A federal court has struck down a rule from the U.S. Environmental Protection Agency that prohibited state and local governments from raising emissions-monitoring requirements for industrial plants, including power plants and oil refineries.
In a 2-1 decision, the U.S. Court of Appeals for the District of Columbia Circuit sided with the plaintiff, the Sierra Club, and issued a ruling Tuesday that the EPA erred by establishing a regulation that was contrary to the intent of the federal Clean Air Act.
The 1990 amendments to the federal Clean Air Act require industrial plants to get permits from state and local authorities that would include emission limits and monitoring requirements.
The process was supposed to give state and local governments the authority to add monitoring requirements to each permit above what federal law already mandates. If the permitting agency determines that the federal monitoring requirements are not adequate, the Clean Air Act allows the agency to add additional requirements to ensure that the power plants and refineries comply with emission limits spelled out in the permits, the court said.
But the EPA rule, called the Operating Permits Program (Title V of the Clean Air Act), doesn't allow states and local governments to add additional requirements, even though the EPA has acknowledged that some of its monitoring requirements might not be adequate. The court said that the EPA needs to fix the requirements deemed inadequate or allow local authorities to do so.
"We vacate this rule because it is contrary to the statutory directive that each permit must include adequate monitoring requirements," Judge Thomas Griffith wrote in the court ruling. Chief Judge David Sentelle also sided with the Sierra Club.
The EPA had argued in court that it is the only agency authorized to add monitoring requirements, under the permitting provision in the Clean Air Act.
The EPA and the U.S. Department of Justice, which represented the EPA in court, haven't decided whether to appeal the decision.
"We're reviewing the court decision, and will determine an appropriate course of action once that review is complete," EPA spokeswoman Catherine C. Milbourn said.
The Sierra Club posted a statement on its Website that heralded the court decision and criticized the Bush Administration for what it called lax enforcement of environmental law.
"Public health should be the top priority, not polluter's profits," Sierra Club Executive Director Carl Pope said in a statement.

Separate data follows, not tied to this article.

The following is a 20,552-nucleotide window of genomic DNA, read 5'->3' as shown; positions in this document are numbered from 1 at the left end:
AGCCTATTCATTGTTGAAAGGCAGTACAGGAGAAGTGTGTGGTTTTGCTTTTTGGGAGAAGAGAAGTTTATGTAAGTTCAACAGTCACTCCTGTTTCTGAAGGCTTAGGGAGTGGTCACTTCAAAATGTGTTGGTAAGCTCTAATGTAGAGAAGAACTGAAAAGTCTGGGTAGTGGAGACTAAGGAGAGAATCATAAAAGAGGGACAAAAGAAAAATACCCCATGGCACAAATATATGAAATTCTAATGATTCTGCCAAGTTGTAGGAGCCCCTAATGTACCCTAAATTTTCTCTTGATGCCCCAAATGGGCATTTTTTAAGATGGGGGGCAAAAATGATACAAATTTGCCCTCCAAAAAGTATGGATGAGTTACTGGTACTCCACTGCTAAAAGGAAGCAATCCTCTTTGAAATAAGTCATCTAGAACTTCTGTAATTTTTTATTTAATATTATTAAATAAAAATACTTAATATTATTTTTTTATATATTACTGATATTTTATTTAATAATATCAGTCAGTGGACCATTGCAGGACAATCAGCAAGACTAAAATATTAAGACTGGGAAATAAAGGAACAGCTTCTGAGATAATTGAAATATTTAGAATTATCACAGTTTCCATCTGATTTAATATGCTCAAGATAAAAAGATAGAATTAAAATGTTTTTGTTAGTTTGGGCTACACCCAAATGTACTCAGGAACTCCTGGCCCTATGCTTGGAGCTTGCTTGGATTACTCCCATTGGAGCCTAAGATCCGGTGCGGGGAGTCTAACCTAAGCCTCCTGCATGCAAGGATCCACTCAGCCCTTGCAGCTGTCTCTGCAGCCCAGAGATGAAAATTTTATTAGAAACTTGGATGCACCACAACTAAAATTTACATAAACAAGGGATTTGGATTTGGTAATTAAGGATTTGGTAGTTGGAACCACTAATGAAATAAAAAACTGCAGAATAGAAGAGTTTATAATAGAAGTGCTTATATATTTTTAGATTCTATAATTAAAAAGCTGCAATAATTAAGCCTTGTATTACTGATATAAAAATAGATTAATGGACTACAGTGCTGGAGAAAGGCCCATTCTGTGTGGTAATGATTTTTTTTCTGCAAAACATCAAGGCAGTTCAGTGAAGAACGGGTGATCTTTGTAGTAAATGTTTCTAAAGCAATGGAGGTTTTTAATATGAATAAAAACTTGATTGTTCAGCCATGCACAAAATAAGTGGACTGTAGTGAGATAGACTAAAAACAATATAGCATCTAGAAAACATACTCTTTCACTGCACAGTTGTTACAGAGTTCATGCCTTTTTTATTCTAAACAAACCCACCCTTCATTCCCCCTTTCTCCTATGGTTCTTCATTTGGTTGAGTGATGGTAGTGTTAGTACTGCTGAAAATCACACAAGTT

Judge Brett Kavanaugh, who disagreed with the majority opinion, said the EPA has the authority to enforce the Clean Air Act, and to decide whether certain monitoring requirements are adequate. If state and local authorities complain about inadequacies, those issues should be resolved by modifying existing rules or setting new ones, not through the permitting process, Kavanaugh wrote in his dissent.
The EPA already requires the state and local governments to mandate their own monitoring rules if such rules weren't already in place.
The ruling marks the latest of many court challenges to the national permitting program.
Industry groups challenged the EPA about a decade ago when the agency said the Clean Air Act allowed for additional monitoring requirements. The same court ruled then that the EPA made a mistake because it didn't follow the proper procedure to reach that interpretation. But the court didn't address whether the monitoring rule set by the EPA violated the Clean Air Act, said the court when laying out its decision for the latest case brought by the Sierra Club.
The agency then changed its view and issued a rule in 2004 that said nothing about allowing states and local authorities to require additional monitoring while issuing permits. Another legal challenged ensued, and the court said the EPA shouldn't have set the rule without allowing the public to comment.
In 2006, after allowing for public comment, the EPA established the same rule, which brought the lawsuit that was decided this week.
"[The] EPA's about-face means that some permit programs currently in place do not comply with Title V because the agency failed to fix inadequate monitoring requirements before new permits were issued, and prohibited state and local authorities from doing so," the court said in a ruling.
More than 16,000 permits have been issued since the 1990 change to the Clean Air Act, the court noted. Chemical and power plants, refineries and other similar industrial operations have to renew their permits at least every five years.
In that decision, the court said the EPA didn't have the authority under the Clean Air Act to establish a 2005 regulation to cap sulfur dioxide and nitrogen oxide emissions from power plants. The regulation also created a program for companies to buy and sell emissions allowances.
The American Petroleum Institute filed court papers in support of the EPA in the most recent case. An institute spokeswoman, Judy Penniman, said the API won't comment until after it has fully reviewed the court ruling.